Tiger Woods wowed the world recently when he showed off his new bionic swing on the driving range. Any excitement that the GOAT would return to his former glory should be tempered—a lot.
Woods spoke frankly with Golf Digest’s Dan Rapaport about his Feb. 23 car accident that left him with multiple leg fractures and drastically curtailed his career.
He now sounds more like an athlete eager to get back but has the realization that things may not be as they were before. He's also quite aware that he won't be as prolific as he once was nor does he necessarily have the motivation to conquer the daunting weekly schedule of a golfer on tour.
He tells Golf Digest:
“I don’t have to compete and play against the best players in the world to have a great life. After my back fusion, I had to climb Mt. Everest one more time. I had to do it, and I did. This time around, I don’t think I’ll have the body to climb Mt. Everest, and that’s OK. I can still participate in the game of golf. I can still, if my leg gets OK, I can still click off a tournament here or there. But as far as climbing the mountain again and getting all the way to the top, I don’t think that’s a realistic expectation of me.”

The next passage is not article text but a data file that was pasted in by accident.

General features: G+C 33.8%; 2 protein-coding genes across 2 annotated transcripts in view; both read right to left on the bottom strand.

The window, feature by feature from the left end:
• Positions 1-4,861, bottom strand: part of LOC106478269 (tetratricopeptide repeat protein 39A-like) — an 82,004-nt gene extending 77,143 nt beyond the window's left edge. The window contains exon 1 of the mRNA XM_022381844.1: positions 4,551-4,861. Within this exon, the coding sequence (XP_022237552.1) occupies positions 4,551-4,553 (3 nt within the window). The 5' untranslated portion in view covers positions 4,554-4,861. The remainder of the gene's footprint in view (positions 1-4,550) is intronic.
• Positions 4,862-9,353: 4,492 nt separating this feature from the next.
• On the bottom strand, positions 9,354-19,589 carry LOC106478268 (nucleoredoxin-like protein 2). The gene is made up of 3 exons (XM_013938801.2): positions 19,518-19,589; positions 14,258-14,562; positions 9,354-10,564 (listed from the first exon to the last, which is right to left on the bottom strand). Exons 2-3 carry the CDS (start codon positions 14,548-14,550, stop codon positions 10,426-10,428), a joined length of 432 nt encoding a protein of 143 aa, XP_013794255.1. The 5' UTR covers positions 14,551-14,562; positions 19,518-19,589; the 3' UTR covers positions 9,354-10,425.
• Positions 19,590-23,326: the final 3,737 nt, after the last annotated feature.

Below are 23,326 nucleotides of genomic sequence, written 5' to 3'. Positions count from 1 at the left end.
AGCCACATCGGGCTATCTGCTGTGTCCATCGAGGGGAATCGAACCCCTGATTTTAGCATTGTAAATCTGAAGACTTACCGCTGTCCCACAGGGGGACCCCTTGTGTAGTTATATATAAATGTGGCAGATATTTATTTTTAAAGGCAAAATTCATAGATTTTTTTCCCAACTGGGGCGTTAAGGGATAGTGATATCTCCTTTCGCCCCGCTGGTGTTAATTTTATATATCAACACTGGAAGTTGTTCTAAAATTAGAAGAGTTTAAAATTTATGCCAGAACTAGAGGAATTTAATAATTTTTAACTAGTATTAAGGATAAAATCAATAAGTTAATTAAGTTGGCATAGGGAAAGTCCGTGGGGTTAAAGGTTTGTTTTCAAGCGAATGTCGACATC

Despite the setbacks Woods has had throughout his illustrious career, there was always the assumption that he would overcome whatever malady to notch off one major after another as he did early on.
While reaching Jack Nicklaus’s 18 majors isn’t an impossibility (he sits at 15), seeing him on the course week in and week out is a thing of the past.
It’s now time to get used to the occasional Woods cameo and, hopefully, the occasional Tiger spotting on the leaderboard.
But the best of Woods is in the past, which isn’t the end of the world. Every incarnation of Tiger has been riveting. We wait to see the next evolution of the best to ever swing a club.